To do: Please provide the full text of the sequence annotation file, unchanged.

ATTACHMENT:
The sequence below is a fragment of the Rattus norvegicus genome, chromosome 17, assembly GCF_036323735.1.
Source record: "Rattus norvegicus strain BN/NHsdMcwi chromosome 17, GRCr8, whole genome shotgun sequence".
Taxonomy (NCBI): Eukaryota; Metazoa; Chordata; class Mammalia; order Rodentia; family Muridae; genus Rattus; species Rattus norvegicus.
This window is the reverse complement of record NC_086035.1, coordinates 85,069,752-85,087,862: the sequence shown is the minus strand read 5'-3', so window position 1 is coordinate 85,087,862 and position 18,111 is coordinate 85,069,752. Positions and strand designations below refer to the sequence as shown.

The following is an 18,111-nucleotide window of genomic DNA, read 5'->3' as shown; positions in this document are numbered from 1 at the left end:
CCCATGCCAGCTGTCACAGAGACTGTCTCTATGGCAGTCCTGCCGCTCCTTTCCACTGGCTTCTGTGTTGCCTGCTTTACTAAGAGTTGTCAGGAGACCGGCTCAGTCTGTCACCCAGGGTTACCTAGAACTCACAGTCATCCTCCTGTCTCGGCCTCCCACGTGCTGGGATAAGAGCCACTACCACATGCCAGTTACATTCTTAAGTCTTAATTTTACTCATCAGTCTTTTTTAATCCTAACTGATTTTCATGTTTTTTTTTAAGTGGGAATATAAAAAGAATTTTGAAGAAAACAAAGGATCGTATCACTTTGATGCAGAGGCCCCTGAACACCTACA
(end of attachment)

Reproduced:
The sequence below is a fragment of the Rattus norvegicus genome, chromosome 17, assembly GCF_036323735.1.
Source record: "Rattus norvegicus strain BN/NHsdMcwi chromosome 17, GRCr8, whole genome shotgun sequence".
Taxonomy (NCBI): Eukaryota; Metazoa; Chordata; class Mammalia; order Rodentia; family Muridae; genus Rattus; species Rattus norvegicus.
This window is the reverse complement of record NC_086035.1, coordinates 85,069,752-85,087,862: the sequence shown is the minus strand read 5'-3', so window position 1 is coordinate 85,087,862 and position 18,111 is coordinate 85,069,752. Positions and strand designations below refer to the sequence as shown.

The following is an 18,111-nucleotide window of genomic DNA, read 5'->3' as shown; positions in this document are numbered from 1 at the left end:
CCCATGCCAGCTGTCACAGAGACTGTCTCTATGGCAGTCCTGCCGCTCCTTTCCACTGGCTTCTGTGTTGCCTGCTTTACTAAGAGTTGTCAGGAGACCGGCTCAGTCTGTCACCCAGGGTTACCTAGAACTCACAGTCATCCTCCTGTCTCGGCCTCCCACGTGCTGGGATAAGAGCCACTACCACATGCCAGTTACATTCTTAAGTCTTAATTTTACTCATCAGTCTTTTTTAATCCTAACTGATTTTCATGTTTTTTTTTAAGTGGGAATATAAAAAGAATTTTGAAGAAAACAAAGGATCGTATCACTTTGATGCAGAGGCCCCTGAACACCTACA